Both the Heritage Foundation and the Fraser Institute have economic freedom in the US declining below that of Australia around 2008.  See Figures 1 and 2 below.

The timing of the decline in US economic freedom as indicated by the Heritage Foundation’s index suggests that it may be largely associated with the aftermath of the Global Financial Crisis, but the Fraser Institute’s index has the decline beginning around the turn of the century. According to the Heritage index the main decline in recent years has been with respect to financial and investment regulation, but the Fraser index also shows a decline in other areas, including freedom to trade internationally.

If the decline in US economic freedom was related solely to re-regulation of financial markets, it might be tempting to dismiss it as some kind of necessary evil. Well, it isn’t, but that will not stop me from suggesting that financial re-regulation has been far from benign in any case. Rather than side-track myself on that issue, however, I will just link to a highly relevant recent article by Ken Rogoff.

There are several reasons why Australians should not take comfort from indexes suggesting that we now have greater economic freedom that the US. The most obvious is that it has occurred as a result of a decline in economic freedom in the US, rather than any recent reform efforts in Australia.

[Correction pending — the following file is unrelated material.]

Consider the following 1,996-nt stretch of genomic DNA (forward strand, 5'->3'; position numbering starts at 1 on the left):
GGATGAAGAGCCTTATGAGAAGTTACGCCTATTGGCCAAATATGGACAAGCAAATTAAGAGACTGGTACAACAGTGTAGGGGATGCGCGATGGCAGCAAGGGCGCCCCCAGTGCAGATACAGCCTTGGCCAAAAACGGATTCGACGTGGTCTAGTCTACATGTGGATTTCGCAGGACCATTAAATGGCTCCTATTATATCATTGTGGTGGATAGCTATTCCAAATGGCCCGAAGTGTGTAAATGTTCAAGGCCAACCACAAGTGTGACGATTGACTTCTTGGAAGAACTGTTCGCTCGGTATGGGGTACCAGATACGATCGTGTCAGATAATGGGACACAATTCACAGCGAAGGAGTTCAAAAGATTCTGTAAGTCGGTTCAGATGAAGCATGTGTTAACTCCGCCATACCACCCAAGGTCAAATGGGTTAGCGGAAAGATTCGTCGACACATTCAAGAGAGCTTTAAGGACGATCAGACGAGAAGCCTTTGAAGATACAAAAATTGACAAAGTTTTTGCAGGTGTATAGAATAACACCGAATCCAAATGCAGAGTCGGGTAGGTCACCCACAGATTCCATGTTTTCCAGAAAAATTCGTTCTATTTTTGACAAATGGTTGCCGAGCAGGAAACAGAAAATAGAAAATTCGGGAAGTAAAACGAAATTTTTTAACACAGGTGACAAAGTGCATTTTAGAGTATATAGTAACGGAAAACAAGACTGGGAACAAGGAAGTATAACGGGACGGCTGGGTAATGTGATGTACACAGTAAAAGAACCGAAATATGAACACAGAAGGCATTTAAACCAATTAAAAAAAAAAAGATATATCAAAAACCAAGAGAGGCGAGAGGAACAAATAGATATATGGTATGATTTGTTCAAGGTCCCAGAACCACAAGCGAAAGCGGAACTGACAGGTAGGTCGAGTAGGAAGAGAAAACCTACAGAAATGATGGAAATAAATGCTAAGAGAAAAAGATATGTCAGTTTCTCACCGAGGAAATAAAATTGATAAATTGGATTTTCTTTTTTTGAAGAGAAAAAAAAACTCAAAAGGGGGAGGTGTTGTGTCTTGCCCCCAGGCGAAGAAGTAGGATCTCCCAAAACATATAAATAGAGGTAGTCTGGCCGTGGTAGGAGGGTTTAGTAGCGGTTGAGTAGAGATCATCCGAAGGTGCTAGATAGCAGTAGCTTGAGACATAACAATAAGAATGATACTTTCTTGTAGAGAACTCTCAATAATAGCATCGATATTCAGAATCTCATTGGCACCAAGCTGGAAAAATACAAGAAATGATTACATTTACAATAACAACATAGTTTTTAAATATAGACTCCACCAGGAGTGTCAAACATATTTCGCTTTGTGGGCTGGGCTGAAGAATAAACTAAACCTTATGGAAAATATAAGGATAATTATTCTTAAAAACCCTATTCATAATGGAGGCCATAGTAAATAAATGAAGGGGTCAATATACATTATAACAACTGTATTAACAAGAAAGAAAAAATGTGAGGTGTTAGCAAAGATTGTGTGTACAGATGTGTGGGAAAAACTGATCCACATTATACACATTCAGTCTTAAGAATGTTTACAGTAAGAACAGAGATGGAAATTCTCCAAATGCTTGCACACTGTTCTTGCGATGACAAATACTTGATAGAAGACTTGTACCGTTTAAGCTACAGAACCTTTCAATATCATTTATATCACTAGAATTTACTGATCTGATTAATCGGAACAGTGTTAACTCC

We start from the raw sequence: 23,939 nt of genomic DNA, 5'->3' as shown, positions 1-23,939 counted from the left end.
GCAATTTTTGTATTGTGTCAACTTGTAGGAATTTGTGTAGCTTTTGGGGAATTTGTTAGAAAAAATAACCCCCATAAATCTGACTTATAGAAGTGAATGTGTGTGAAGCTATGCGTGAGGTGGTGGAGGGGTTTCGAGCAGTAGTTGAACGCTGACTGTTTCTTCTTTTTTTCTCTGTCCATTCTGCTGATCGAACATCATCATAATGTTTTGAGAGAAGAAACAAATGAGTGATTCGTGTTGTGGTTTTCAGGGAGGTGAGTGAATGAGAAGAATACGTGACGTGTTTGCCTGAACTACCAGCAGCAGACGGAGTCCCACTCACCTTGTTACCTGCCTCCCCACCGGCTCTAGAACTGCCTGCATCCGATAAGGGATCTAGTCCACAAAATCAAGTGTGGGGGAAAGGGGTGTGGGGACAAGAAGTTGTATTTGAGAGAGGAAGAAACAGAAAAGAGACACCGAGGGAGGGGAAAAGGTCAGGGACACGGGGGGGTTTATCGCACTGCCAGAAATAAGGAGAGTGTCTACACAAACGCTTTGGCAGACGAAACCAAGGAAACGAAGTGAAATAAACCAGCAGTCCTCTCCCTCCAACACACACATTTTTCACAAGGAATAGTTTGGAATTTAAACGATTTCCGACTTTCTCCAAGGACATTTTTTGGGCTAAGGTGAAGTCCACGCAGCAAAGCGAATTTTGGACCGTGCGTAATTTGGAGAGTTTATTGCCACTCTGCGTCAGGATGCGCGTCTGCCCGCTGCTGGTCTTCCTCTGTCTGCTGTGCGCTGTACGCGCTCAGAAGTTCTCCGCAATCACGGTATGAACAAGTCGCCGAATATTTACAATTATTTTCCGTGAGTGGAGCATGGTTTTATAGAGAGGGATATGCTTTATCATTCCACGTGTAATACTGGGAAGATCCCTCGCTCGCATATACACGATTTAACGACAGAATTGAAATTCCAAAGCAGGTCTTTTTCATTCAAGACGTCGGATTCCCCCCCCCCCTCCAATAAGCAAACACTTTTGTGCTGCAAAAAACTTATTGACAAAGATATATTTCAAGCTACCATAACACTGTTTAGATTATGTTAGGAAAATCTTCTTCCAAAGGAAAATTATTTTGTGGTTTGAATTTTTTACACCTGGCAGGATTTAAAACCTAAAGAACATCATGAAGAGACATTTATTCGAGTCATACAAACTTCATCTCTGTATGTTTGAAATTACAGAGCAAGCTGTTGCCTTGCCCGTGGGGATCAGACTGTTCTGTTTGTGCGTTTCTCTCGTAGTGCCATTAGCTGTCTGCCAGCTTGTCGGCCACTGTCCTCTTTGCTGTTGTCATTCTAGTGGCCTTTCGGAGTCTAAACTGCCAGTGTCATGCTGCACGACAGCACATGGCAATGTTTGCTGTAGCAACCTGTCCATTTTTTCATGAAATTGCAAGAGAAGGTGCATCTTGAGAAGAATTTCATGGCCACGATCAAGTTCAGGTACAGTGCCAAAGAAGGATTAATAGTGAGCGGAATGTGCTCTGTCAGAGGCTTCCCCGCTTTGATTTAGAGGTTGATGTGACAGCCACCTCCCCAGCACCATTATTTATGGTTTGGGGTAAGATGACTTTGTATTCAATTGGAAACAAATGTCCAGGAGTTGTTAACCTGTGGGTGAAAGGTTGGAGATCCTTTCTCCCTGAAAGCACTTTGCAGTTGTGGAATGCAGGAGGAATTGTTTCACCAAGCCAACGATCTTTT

The second reason is because the measurement of economic freedom is difficult. I think the Fraser Institute and Heritage Foundation should be applauded for their efforts to define economic freedom precisely enough to enable it to be measured, but I don’t think their indicators adequately capture all relevant aspects of the regulatory environment. For example, in 2008, just before he left Australia, Phil Burgess made some important points about the regulatory environment in this country that would be difficult to capture adequately in economic freedom indexes.

Before I proceed further, I should remind you that Phil Burgess was one of the ‘three amigos’ who came here to help Telstra through a difficult period. If that doesn’t ring any bells, you might remember the very wise - and very public – investment advice he gave to his mother about not buying Telstra shares because of what the government was then doing to squeeze profit out of that company, not long after selling it to gullible investors.